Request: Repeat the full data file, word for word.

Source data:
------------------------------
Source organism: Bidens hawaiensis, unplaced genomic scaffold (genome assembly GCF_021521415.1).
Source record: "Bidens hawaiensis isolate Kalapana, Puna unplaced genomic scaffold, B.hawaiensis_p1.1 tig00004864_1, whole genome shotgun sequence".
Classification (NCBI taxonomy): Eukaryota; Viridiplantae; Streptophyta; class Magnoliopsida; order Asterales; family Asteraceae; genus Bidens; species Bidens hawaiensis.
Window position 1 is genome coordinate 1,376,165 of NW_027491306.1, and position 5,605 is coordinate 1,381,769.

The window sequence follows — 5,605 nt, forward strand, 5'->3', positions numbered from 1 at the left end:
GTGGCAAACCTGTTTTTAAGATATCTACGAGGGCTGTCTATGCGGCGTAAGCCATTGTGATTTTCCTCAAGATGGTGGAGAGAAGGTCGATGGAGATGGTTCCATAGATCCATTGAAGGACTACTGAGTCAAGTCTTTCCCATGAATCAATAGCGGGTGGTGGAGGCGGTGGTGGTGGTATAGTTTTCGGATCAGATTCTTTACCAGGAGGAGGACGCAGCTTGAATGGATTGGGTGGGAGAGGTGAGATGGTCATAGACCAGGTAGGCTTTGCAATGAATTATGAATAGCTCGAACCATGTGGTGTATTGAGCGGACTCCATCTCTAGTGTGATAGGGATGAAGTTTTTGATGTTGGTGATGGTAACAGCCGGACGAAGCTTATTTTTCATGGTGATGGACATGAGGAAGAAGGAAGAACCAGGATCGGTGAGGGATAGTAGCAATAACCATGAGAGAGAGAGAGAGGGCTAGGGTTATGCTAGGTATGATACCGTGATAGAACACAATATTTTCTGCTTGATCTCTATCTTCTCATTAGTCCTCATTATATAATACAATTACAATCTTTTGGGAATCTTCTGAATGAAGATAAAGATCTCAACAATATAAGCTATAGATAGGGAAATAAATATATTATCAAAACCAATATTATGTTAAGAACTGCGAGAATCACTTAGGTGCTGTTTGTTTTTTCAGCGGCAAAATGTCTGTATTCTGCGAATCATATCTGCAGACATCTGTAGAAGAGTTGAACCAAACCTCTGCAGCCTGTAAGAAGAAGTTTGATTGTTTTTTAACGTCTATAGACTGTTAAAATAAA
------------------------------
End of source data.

Source organism: Bidens hawaiensis, unplaced genomic scaffold (genome assembly GCF_021521415.1).
Source record: "Bidens hawaiensis isolate Kalapana, Puna unplaced genomic scaffold, B.hawaiensis_p1.1 tig00004864_1, whole genome shotgun sequence".
Classification (NCBI taxonomy): Eukaryota; Viridiplantae; Streptophyta; class Magnoliopsida; order Asterales; family Asteraceae; genus Bidens; species Bidens hawaiensis.
Window position 1 is genome coordinate 1,376,165 of NW_027491306.1, and position 5,605 is coordinate 1,381,769.

The window sequence follows — 5,605 nt, forward strand, 5'->3', positions numbered from 1 at the left end:
GTGGCAAACCTGTTTTTAAGATATCTACGAGGGCTGTCTATGCGGCGTAAGCCATTGTGATTTTCCTCAAGATGGTGGAGAGAAGGTCGATGGAGATGGTTCCATAGATCCATTGAAGGACTACTGAGTCAAGTCTTTCCCATGAATCAATAGCGGGTGGTGGAGGCGGTGGTGGTGGTATAGTTTTCGGATCAGATTCTTTACCAGGAGGAGGACGCAGCTTGAATGGATTGGGTGGGAGAGGTGAGATGGTCATAGACCAGGTAGGCTTTGCAATGAATTATGAATAGCTCGAACCATGTGGTGTATTGAGCGGACTCCATCTCTAGTGTGATAGGGATGAAGTTTTTGATGTTGGTGATGGTAACAGCCGGACGAAGCTTATTTTTCATGGTGATGGACATGAGGAAGAAGGAAGAACCAGGATCGGTGAGGGATAGTAGCAATAACCATGAGAGAGAGAGAGAGGGCTAGGGTTATGCTAGGTATGATACCGTGATAGAACACAATATTTTCTGCTTGATCTCTATCTTCTCATTAGTCCTCATTATATAATACAATTACAATCTTTTGGGAATCTTCTGAATGAAGATAAAGATCTCAACAATATAAGCTATAGATAGGGAAATAAATATATTATCAAAACCAATATTATGTTAAGAACTGCGAGAATCACTTAGGTGCTGTTTGTTTTTTCAGCGGCAAAATGTCTGTATTCTGCGAATCATATCTGCAGACATCTGTAGAAGAGTTGAACCAAACCTCTGCAGCCTGTAAGAAGAAGTTTGATTGTTTTTTAACGTCTATAGACTGTTAAAATAAA